The Wages of Debt
Published on August 13, 2009
Here’s an excerpt from our latest report, written by Sergio Marxuach, on the worrying trends regarding Puerto Rico’s public debt. The full report can be accessed here. We have also posted a brief interview, in Spanish, that explains the nuts and bolts of the report.
Puerto Rico’s public finances are on an unsustainable path. As shown on Table 1 below, during fiscal year 2009 Puerto Rico’s total public sector debt, for the first time in recent memory, was equal to the island’s Gross National Product (GNP).
Economists consider this an important benchmark because if the ratio of debt-to-GNP continues to rise at a rapid pace, lenders may become concerned about the financial solvency of the government and demand higher interest rates to compensate for the increased riskiness of holding government debt. Eventually, if the debt-to-GNP ratio keeps increasing uncontrollably both foreign and domestic lenders may not provide enough funding for the government to meet its obligations. By then, whether the government resolves the fiscal crisis by raising taxes, cutting spending, or going into default, economic growth will be seriously disrupted.
As shown on Figure 1 below, the explosion in Puerto Rico’s debt-to-GNP ratio is a relatively recent phenomenon.
From 1975 to 2009, the average debt-to-GNP ratio for Puerto Rico is 69.95%. Remarkably, during the period between 1980 and 2000, the ratio fluctuated in a narrow range between 58% and 63%. The ratio, however, increased substantially to 74.91% in 2005 and to 100.15% in 2009. In contrast, in the United States the current ratio of debt held by the public to GDP is around 60% and approximately 82% if we take into account debt held by other government entities.
We should worry about Puerto Rico’s increasing public indebtedness for various reasons. First, deficits and increasing public indebtedness to finance them depletes saving for our future. National saving provides capital for private and public investment and is necessary for economic growth and rising living standards. National saving is made up of private saving plus public saving by the state and local governments. Private saving equals business saving, from profits, plus personal saving from income not spent on consumption. Public savings, in turn, equals surpluses minus deficits; therefore, surpluses add to public saving and deficits subtract from it. In Puerto Rico both government saving, due to recurring deficits, and personal savings, due to excess consumption, currently are negative; while business saving has remained fairly constant over the last decade. So, everything else being equal, by accumulating deficits and devoting ever greater amounts to payments on the public debt we are crowding out investment on other things. In other words, instead of supplementing private investment, government debt offerings actually substitute for other capital investments.
Second, the reduction in national saving will raise domestic interest rates. Most economists agree that greater government borrowing would raise interest rates and lead to greater private saving, at least in the short term. But the offset would be far from complete, so national saving would decline. That decline would in turn reduce investment in Puerto Rico but not on a one-for-one basis (at least initially), because higher interest rates would attract foreign capital to Puerto Rico and perhaps induce local investors to keep more of their money at home. However, as real investment is displaced by government debt, GNP would grow more slowly and eventually decline. In the longer run, as the debt continued to grow and unless the interest premium was very large, capital would probably flee Puerto Rico, further reducing investment.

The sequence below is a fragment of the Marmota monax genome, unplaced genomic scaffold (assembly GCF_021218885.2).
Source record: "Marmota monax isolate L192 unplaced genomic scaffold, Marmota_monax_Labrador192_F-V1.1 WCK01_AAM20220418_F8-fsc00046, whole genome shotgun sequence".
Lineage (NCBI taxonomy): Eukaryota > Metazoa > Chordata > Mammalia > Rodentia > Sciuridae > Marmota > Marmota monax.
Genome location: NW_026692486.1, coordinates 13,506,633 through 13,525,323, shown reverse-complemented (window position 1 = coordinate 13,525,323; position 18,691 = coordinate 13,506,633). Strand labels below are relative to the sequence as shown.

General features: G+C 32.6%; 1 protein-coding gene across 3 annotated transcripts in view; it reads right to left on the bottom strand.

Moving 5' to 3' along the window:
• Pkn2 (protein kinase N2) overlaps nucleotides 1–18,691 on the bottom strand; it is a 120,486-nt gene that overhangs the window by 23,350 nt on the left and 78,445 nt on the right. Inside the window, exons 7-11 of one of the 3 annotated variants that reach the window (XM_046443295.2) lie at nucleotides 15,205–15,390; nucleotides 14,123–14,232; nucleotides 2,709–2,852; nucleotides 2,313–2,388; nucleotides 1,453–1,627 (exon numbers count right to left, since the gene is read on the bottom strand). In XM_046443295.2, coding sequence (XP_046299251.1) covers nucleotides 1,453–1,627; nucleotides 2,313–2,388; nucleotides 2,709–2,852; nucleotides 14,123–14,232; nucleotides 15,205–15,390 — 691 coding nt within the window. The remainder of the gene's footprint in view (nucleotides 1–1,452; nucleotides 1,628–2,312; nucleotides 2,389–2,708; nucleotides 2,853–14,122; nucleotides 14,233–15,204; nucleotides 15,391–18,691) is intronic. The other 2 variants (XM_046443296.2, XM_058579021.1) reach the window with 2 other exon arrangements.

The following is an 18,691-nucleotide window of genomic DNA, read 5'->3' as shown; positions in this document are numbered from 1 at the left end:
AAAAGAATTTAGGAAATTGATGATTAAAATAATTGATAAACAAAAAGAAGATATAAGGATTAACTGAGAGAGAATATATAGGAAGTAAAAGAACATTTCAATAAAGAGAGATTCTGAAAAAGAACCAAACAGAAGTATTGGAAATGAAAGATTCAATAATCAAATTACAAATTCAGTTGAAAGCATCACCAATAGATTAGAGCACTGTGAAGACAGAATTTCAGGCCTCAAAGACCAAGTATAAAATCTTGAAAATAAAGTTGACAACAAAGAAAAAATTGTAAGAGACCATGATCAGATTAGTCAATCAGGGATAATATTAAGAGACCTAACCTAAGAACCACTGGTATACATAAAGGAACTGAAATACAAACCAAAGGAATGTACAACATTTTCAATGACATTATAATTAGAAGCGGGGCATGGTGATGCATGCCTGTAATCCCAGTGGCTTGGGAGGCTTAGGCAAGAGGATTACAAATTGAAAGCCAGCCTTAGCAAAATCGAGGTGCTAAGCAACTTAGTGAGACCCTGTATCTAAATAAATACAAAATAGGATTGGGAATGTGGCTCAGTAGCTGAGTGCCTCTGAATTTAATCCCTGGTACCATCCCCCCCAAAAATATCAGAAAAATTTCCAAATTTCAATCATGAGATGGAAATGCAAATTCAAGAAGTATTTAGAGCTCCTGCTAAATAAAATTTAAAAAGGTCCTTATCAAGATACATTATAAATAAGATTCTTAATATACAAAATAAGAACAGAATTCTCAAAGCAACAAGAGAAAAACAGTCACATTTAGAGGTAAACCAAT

Third, beyond reduced national savings, increased interest rates, reduced investment, and reduced economic growth, sustained indebtedness has other pernicious effects. Economically and morally, long-term debt issued today represents a claim on the earnings of future generations. In some cases this is not necessarily bad. For example, if we issue long-term debt today to finance the construction of a toll bridge with a useful life of forty or fifty years, then it makes sense for the financial burden to be shared with future users because they will also benefit from using the bridge over the next half-century or so.
The problem arises when we issue long term debt to finance current or past consumption. That is the equivalent of going on a shopping spree with a credit card today and telling a two-year old toddler that he will have to foot the bill twenty years from now. Unfortunately, that is precisely what we are doing today by issuing all that long-term extra-constitutional debt, “limited recourse debt” and sales tax debt. Most of the proceeds from those bond offerings have been used to settle old debts or to finance current operational expenses but not to fund long-term assets. However, it should be clear for all to see and none to misunderstand that borrowing only serves to postpone the time when taxes will have to be paid. Therefore, we should be mindful of the moral consequences of what we are doing: we are reducing our children’s and grandchildren’s future living standards by pledging a significant part of their future income to pay for the recklessness and spendthrift ways of previous government administrators. Those are the wages of debt.
It would be unfair to single out any one government or administration and blame it for this mess. The simple truth is that the current state of affairs is the result of decades of bad, irresponsible decision making. However, that fact is not sufficient to collectively exonerate us from guilt, because in the end, if, as Dietrich Bonhoeffer has said, the ultimate test of a moral society is the kind of world it leaves to its children, then all of us in Puerto Rico have failed that test miserably.